Now, it’s Planned Parenthood’s turn to be scrutinized for their financial decisions. Planned Parenthood of North Texas recently rejected a $500,000 donation from our university’s very own Tucker Max (Duke Law School ’01). For those of you who don’t know, Tucker Max is a blogger and New York Times best-selling author who makes a living from being promiscuous with women and critiquing these encounters publicly. Tucker Max is a selfish jerk. But you don’t have to take my word for it, he tells you so right on his website: “My name is Tucker Max, and I am an asshole. I get excessively drunk at inappropriate times, disregard social norms, indulge every whim, ignore the consequences of my actions, mock idiots and posers, sleep with more women than is safe or reasonable, and just generally act like a raging dickhead.”

Spoken like a true women’s advocate if you ask me! Tucker Max admitted he was looking for a tax break through a contribution to Planned Parenthood and wanted to get some positive press stirring before his next book is released. He also claims he was genuinely trying to do some good by giving back.

But Planned Parenthood wasn’t having it, and understandably so. I mean, just look at what Tucker Max had to say about the organization a little earlier in his career. Last July he tweeted, “Planned Parenthood would be cooler if it was a giant flight of stairs, w/ someone pushing girls down, like a water park slide.” #saywhat? On March 14, he wrote, “In South Florida. This place is awful. Shitty design, slutty whores & no culture, like a giant Planned Parenthood waiting room.”

Dear Tucker Max,
Using derogatory language to describe the clients of an organization probably won’t help you get one of their buildings dedicated for you.
Common Sense.

Nevertheless, Max saw things differently, telling the NY Daily News, “I thought they’d be very excited about it.” Max also had this to say of Planned Parenthood: “Their motives aren’t about helping women. Their motives are about what they look like to their friends and signaling they’re taking the right types of donations from the right types of people.”

Tucker Max is not alone. Planned Parenthood of North Texas has faced much criticism for not accepting the money, especially since the state of Texas has just ruled to defund Planned Parenthood.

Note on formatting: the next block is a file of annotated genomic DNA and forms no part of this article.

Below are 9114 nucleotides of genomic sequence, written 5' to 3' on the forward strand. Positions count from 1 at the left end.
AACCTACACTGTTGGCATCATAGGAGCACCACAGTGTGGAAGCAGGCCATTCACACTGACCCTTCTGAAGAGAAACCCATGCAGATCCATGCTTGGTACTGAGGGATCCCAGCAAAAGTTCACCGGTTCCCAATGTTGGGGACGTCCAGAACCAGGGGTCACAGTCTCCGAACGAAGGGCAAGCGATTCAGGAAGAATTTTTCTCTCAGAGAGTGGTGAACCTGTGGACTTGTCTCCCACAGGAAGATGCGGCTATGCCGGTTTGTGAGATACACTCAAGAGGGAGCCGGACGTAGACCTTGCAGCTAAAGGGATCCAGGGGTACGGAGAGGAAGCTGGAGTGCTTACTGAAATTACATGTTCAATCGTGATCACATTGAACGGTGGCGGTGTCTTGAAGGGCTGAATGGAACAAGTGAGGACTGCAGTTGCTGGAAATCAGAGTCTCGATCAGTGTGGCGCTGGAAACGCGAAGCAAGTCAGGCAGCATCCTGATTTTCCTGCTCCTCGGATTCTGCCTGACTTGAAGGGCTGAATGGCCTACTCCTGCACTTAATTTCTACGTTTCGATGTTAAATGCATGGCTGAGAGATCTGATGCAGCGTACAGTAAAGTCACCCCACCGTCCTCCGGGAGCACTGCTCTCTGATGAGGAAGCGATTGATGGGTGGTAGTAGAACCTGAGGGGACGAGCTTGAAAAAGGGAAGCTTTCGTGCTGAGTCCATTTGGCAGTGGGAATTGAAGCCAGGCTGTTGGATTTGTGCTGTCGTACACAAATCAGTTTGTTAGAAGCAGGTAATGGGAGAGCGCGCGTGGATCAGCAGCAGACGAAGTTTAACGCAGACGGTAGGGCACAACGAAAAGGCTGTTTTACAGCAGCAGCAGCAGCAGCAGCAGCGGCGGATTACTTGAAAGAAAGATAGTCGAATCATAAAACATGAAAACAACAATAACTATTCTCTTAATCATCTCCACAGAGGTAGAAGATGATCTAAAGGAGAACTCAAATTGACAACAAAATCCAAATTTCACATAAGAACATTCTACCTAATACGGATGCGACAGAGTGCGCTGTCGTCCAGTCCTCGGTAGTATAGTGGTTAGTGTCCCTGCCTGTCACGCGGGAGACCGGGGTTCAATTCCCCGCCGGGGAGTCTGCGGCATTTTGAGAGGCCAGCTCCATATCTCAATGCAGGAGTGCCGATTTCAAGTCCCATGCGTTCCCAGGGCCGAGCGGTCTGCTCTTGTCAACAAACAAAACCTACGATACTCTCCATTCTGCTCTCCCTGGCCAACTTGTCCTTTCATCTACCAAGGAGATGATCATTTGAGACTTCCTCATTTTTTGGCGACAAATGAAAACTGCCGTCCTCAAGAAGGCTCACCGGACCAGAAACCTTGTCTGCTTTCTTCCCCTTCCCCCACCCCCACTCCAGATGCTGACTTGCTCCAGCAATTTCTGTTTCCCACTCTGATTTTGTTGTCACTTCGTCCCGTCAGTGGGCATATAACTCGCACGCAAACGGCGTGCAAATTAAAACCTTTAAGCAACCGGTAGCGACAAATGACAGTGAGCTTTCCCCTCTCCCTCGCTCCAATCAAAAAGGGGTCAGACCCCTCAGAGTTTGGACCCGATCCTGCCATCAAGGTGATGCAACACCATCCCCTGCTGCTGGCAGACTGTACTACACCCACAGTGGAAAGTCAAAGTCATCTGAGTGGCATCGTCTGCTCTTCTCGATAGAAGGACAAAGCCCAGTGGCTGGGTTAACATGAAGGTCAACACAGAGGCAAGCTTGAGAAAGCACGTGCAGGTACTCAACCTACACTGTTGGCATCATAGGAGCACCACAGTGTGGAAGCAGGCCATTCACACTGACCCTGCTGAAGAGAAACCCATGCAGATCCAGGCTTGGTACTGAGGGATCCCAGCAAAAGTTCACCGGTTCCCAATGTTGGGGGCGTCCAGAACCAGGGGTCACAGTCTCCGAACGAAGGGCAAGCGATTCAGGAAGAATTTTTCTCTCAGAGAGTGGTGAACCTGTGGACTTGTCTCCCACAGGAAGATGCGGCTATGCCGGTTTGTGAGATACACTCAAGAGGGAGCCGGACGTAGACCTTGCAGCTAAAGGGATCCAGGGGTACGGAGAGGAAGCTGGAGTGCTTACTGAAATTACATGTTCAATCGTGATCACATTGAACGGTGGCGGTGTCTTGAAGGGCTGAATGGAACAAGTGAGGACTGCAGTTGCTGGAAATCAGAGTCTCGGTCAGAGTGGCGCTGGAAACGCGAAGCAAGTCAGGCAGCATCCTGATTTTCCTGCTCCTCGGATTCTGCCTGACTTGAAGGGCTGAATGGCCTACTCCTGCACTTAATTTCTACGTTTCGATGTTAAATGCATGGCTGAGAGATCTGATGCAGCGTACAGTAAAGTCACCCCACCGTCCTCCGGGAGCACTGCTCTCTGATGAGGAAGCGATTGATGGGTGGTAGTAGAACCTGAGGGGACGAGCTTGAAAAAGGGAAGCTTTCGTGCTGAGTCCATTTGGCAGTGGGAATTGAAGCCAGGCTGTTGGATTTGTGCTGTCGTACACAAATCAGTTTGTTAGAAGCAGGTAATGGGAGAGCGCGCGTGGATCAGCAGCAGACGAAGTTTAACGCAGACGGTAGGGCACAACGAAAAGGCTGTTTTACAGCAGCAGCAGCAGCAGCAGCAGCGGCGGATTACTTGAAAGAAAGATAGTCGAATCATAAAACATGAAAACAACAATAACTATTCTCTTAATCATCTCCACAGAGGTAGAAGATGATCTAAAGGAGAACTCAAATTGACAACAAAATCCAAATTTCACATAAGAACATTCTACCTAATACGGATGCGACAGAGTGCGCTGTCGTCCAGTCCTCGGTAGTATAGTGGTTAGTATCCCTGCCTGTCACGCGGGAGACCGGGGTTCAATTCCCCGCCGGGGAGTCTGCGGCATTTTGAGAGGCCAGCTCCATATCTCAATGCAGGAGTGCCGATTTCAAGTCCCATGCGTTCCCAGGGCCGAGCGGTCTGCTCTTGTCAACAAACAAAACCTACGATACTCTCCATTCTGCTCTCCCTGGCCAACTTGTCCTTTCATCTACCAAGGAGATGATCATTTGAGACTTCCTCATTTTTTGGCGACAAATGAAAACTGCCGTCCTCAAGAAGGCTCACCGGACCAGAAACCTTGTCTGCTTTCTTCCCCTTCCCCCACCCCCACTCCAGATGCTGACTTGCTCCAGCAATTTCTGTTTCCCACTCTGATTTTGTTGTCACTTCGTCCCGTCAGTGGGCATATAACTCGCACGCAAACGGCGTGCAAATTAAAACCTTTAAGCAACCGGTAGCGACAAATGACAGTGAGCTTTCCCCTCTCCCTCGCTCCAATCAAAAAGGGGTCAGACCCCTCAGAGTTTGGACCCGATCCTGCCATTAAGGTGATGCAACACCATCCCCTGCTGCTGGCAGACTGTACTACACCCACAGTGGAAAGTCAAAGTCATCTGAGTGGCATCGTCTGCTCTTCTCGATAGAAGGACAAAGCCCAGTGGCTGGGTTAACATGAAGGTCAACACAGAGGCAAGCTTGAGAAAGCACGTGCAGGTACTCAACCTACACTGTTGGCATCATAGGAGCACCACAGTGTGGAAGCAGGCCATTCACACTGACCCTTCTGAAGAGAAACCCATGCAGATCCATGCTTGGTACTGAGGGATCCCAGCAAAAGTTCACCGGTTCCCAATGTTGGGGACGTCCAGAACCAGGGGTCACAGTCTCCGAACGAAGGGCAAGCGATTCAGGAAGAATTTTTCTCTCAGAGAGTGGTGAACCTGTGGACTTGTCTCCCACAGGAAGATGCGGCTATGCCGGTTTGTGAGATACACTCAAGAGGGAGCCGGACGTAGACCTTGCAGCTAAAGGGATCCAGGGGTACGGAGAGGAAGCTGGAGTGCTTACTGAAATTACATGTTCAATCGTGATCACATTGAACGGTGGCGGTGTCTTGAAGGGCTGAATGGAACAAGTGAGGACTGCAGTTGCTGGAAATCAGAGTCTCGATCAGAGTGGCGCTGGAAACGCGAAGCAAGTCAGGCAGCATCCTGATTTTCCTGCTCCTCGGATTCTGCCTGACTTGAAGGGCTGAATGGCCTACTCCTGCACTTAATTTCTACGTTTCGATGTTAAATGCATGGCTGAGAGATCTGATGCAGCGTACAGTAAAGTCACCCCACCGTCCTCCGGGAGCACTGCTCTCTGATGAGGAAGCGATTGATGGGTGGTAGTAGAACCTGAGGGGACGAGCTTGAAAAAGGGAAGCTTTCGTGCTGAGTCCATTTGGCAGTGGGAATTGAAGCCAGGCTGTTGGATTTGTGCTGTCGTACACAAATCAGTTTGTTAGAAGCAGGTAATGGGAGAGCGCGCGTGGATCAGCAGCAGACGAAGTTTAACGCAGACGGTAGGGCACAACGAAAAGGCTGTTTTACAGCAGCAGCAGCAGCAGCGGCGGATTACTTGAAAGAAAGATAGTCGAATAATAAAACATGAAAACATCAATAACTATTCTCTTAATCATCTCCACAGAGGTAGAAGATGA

They declined the money, and are slammed for denying vital services to underprivileged women and families. But if they accepted, they’d be helping out a notorious misogynist and condemned by feminists everywhere. The decision was really a lose-lose situation for Planned Parenthood. The way I see it though, if they took the money, at least they’d have ended up with $500,000 in the bank.

Notably, PETA (People for the Ethical Treatment of Animals) jumped at the opportunity to snatch half-a-million dollars and contacted Tucker Max about becoming the beneficiary. Assuring Max he could still help prevent unwanted pregnancies, they proposed using the money to purchase a mobile spay-and-neuter truck for animals. They even came up with a charming title: “Fix Your Bitches! The Tucker Max No-Cost to Low Cost Spay and Neuter Clinic.” PETA clearly has a different code of ethics when it comes to its marketing. (We saw this last year with the pornography site PETA plans to launch, which Eddie discussed.)

Max has declined the offer to help PETA, blogging, “There is no chance I’m supporting an organization that wants to ban two of my favorite things: Making animals dead and then eating them.” Yep, what a jerk. And isn’t it ironic how he didn’t seem to have a genuine interest in Planned Parenthood, yet was willing to give them the money, but not PETA, who has never met a publicity stunt they didn’t like?

Should Planned Parenthood have taken Tucker Max’s money, or were they right to reject the offer? Personally, I’d have a hard time turning down money from anybody, even someone I don’t like. Then again, I certainly don’t think it would be appropriate for the NAACP to cash a check from the KKK so the Klan could get a PR boost. So how bad does someone have to be before their help should be rejected? And how bad does your own situation have to be? If you’re like Planned Parenthood and desperate for money, can the ends justify the means?

Bioterrorism 1, U.S Censorship 0?

Media censorship is always a contentious issue, but recently, the battleground has moved to scientific research.

According to an Economist article, “Influenza and its Complications,” the U.S’s National Scientific Advisory Board for Biosecurity (NSABB) asked the world’s two leading scientific journals, Science and Nature, to censor research on the H5N1 flu virus.

Ron Fouchier of the Erasmus Medical Centre, in Rotterdam, and Yoshihiro Kawaoka of the University of Wisconsin-Madison have been working on a strain of the avian flu that can be transmitted person-to-person and were on the verge of publishing their results. Fearing that the details of their work may be used as a bioterrorism blueprint, the NSABB asked for a moratorium on the publication of this work.